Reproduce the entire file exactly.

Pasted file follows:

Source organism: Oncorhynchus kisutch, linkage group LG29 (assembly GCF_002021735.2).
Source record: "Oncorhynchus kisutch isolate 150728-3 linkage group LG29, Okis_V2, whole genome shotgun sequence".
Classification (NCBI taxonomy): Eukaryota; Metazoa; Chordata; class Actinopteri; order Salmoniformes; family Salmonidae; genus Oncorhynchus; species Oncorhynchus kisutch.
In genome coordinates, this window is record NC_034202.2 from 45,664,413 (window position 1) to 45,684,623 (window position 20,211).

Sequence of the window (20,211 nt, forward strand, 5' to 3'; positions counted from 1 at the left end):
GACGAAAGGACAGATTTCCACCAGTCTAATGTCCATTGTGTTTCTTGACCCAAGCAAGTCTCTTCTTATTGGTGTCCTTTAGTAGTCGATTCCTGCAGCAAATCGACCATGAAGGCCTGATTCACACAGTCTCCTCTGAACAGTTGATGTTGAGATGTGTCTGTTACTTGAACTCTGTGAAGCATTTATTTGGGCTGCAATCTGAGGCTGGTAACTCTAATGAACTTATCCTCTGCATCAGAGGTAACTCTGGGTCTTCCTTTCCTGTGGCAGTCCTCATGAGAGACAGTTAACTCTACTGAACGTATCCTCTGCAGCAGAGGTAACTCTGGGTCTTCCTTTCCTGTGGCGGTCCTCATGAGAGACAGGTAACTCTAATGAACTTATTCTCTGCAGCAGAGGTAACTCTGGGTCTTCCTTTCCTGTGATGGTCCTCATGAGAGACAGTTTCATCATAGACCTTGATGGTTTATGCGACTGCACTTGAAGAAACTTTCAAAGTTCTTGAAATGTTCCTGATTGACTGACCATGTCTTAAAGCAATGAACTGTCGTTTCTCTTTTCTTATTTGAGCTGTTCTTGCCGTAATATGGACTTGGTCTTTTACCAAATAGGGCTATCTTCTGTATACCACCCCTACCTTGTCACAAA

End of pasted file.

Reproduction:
Source organism: Oncorhynchus kisutch, linkage group LG29 (assembly GCF_002021735.2).
Source record: "Oncorhynchus kisutch isolate 150728-3 linkage group LG29, Okis_V2, whole genome shotgun sequence".
Classification (NCBI taxonomy): Eukaryota; Metazoa; Chordata; class Actinopteri; order Salmoniformes; family Salmonidae; genus Oncorhynchus; species Oncorhynchus kisutch.
In genome coordinates, this window is record NC_034202.2 from 45,664,413 (window position 1) to 45,684,623 (window position 20,211).

Sequence of the window (20,211 nt, forward strand, 5' to 3'; positions counted from 1 at the left end):
GACGAAAGGACAGATTTCCACCAGTCTAATGTCCATTGTGTTTCTTGACCCAAGCAAGTCTCTTCTTATTGGTGTCCTTTAGTAGTCGATTCCTGCAGCAAATCGACCATGAAGGCCTGATTCACACAGTCTCCTCTGAACAGTTGATGTTGAGATGTGTCTGTTACTTGAACTCTGTGAAGCATTTATTTGGGCTGCAATCTGAGGCTGGTAACTCTAATGAACTTATCCTCTGCATCAGAGGTAACTCTGGGTCTTCCTTTCCTGTGGCAGTCCTCATGAGAGACAGTTAACTCTACTGAACGTATCCTCTGCAGCAGAGGTAACTCTGGGTCTTCCTTTCCTGTGGCGGTCCTCATGAGAGACAGGTAACTCTAATGAACTTATTCTCTGCAGCAGAGGTAACTCTGGGTCTTCCTTTCCTGTGATGGTCCTCATGAGAGACAGTTTCATCATAGACCTTGATGGTTTATGCGACTGCACTTGAAGAAACTTTCAAAGTTCTTGAAATGTTCCTGATTGACTGACCATGTCTTAAAGCAATGAACTGTCGTTTCTCTTTTCTTATTTGAGCTGTTCTTGCCGTAATATGGACTTGGTCTTTTACCAAATAGGGCTATCTTCTGTATACCACCCCTACCTTGTCACAAA